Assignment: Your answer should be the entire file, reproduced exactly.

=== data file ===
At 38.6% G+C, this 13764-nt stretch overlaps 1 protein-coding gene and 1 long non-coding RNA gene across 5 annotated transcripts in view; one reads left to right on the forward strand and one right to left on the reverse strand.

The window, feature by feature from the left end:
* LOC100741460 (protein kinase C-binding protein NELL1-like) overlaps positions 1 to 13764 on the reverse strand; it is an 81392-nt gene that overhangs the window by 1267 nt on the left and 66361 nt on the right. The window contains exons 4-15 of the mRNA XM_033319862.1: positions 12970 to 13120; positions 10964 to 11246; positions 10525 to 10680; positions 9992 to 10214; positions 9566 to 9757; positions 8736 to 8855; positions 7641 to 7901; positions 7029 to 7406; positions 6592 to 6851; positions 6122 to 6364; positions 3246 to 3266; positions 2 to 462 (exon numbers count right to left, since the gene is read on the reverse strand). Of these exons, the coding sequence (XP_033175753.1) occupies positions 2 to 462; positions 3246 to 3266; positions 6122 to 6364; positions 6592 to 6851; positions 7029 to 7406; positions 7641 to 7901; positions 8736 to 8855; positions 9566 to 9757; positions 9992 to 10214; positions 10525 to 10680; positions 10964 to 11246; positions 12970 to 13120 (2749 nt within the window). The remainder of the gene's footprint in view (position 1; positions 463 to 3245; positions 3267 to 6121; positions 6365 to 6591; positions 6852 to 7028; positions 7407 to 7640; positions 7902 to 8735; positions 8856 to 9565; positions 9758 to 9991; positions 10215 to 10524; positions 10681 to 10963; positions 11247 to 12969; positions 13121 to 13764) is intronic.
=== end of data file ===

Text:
At 38.6% G+C, this 13764-nt stretch overlaps 1 protein-coding gene and 1 long non-coding RNA gene across 5 annotated transcripts in view; one reads left to right on the forward strand and one right to left on the reverse strand.

The window, feature by feature from the left end:
* LOC100741460 (protein kinase C-binding protein NELL1-like) overlaps positions 1 to 13764 on the reverse strand; it is an 81392-nt gene that overhangs the window by 1267 nt on the left and 66361 nt on the right. The window contains exons 4-15 of the mRNA XM_033319862.1: positions 12970 to 13120; positions 10964 to 11246; positions 10525 to 10680; positions 9992 to 10214; positions 9566 to 9757; positions 8736 to 8855; positions 7641 to 7901; positions 7029 to 7406; positions 6592 to 6851; positions 6122 to 6364; positions 3246 to 3266; positions 2 to 462 (exon numbers count right to left, since the gene is read on the reverse strand). Of these exons, the coding sequence (XP_033175753.1) occupies positions 2 to 462; positions 3246 to 3266; positions 6122 to 6364; positions 6592 to 6851; positions 7029 to 7406; positions 7641 to 7901; positions 8736 to 8855; positions 9566 to 9757; positions 9992 to 10214; positions 10525 to 10680; positions 10964 to 11246; positions 12970 to 13120 (2749 nt within the window). The remainder of the gene's footprint in view (position 1; positions 463 to 3245; positions 3267 to 6121; positions 6365 to 6591; positions 6852 to 7028; positions 7407 to 7640; positions 7902 to 8735; positions 8856 to 9565; positions 9758 to 9991; positions 10215 to 10524; positions 10681 to 10963; positions 11247 to 12969; positions 13121 to 13764) is intronic.